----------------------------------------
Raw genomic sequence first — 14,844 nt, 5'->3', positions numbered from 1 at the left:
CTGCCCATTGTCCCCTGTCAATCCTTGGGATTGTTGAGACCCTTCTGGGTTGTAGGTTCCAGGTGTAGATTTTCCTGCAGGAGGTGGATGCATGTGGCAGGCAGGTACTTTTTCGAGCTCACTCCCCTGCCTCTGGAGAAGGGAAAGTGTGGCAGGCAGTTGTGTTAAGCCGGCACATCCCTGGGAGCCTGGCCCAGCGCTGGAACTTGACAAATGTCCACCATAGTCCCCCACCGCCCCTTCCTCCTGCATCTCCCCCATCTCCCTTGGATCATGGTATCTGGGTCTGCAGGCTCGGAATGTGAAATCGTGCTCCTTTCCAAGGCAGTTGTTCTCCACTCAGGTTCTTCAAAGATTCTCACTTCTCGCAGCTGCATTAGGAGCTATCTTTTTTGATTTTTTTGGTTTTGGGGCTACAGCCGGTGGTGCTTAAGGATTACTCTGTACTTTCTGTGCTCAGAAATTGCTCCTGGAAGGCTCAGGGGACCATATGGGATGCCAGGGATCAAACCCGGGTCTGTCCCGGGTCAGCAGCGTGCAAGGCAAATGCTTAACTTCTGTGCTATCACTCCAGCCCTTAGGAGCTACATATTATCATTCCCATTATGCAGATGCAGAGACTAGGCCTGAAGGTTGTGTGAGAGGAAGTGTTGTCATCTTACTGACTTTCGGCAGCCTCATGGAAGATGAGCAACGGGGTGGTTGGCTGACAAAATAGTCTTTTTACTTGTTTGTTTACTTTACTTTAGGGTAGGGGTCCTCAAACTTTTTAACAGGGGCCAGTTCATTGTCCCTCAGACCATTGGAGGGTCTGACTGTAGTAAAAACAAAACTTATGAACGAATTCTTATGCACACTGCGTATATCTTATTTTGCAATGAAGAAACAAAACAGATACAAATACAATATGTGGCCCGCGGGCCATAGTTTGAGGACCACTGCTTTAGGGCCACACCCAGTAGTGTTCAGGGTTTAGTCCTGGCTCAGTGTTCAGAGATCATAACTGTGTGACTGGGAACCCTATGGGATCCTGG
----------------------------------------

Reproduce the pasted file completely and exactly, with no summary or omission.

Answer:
Raw genomic sequence first — 14,844 nt, 5'->3', positions numbered from 1 at the left:
CTGCCCATTGTCCCCTGTCAATCCTTGGGATTGTTGAGACCCTTCTGGGTTGTAGGTTCCAGGTGTAGATTTTCCTGCAGGAGGTGGATGCATGTGGCAGGCAGGTACTTTTTCGAGCTCACTCCCCTGCCTCTGGAGAAGGGAAAGTGTGGCAGGCAGTTGTGTTAAGCCGGCACATCCCTGGGAGCCTGGCCCAGCGCTGGAACTTGACAAATGTCCACCATAGTCCCCCACCGCCCCTTCCTCCTGCATCTCCCCCATCTCCCTTGGATCATGGTATCTGGGTCTGCAGGCTCGGAATGTGAAATCGTGCTCCTTTCCAAGGCAGTTGTTCTCCACTCAGGTTCTTCAAAGATTCTCACTTCTCGCAGCTGCATTAGGAGCTATCTTTTTTGATTTTTTTGGTTTTGGGGCTACAGCCGGTGGTGCTTAAGGATTACTCTGTACTTTCTGTGCTCAGAAATTGCTCCTGGAAGGCTCAGGGGACCATATGGGATGCCAGGGATCAAACCCGGGTCTGTCCCGGGTCAGCAGCGTGCAAGGCAAATGCTTAACTTCTGTGCTATCACTCCAGCCCTTAGGAGCTACATATTATCATTCCCATTATGCAGATGCAGAGACTAGGCCTGAAGGTTGTGTGAGAGGAAGTGTTGTCATCTTACTGACTTTCGGCAGCCTCATGGAAGATGAGCAACGGGGTGGTTGGCTGACAAAATAGTCTTTTTACTTGTTTGTTTACTTTACTTTAGGGTAGGGGTCCTCAAACTTTTTAACAGGGGCCAGTTCATTGTCCCTCAGACCATTGGAGGGTCTGACTGTAGTAAAAACAAAACTTATGAACGAATTCTTATGCACACTGCGTATATCTTATTTTGCAATGAAGAAACAAAACAGATACAAATACAATATGTGGCCCGCGGGCCATAGTTTGAGGACCACTGCTTTAGGGCCACACCCAGTAGTGTTCAGGGTTTAGTCCTGGCTCAGTGTTCAGAGATCATAACTGTGTGACTGGGAACCCTATGGGATCCTGG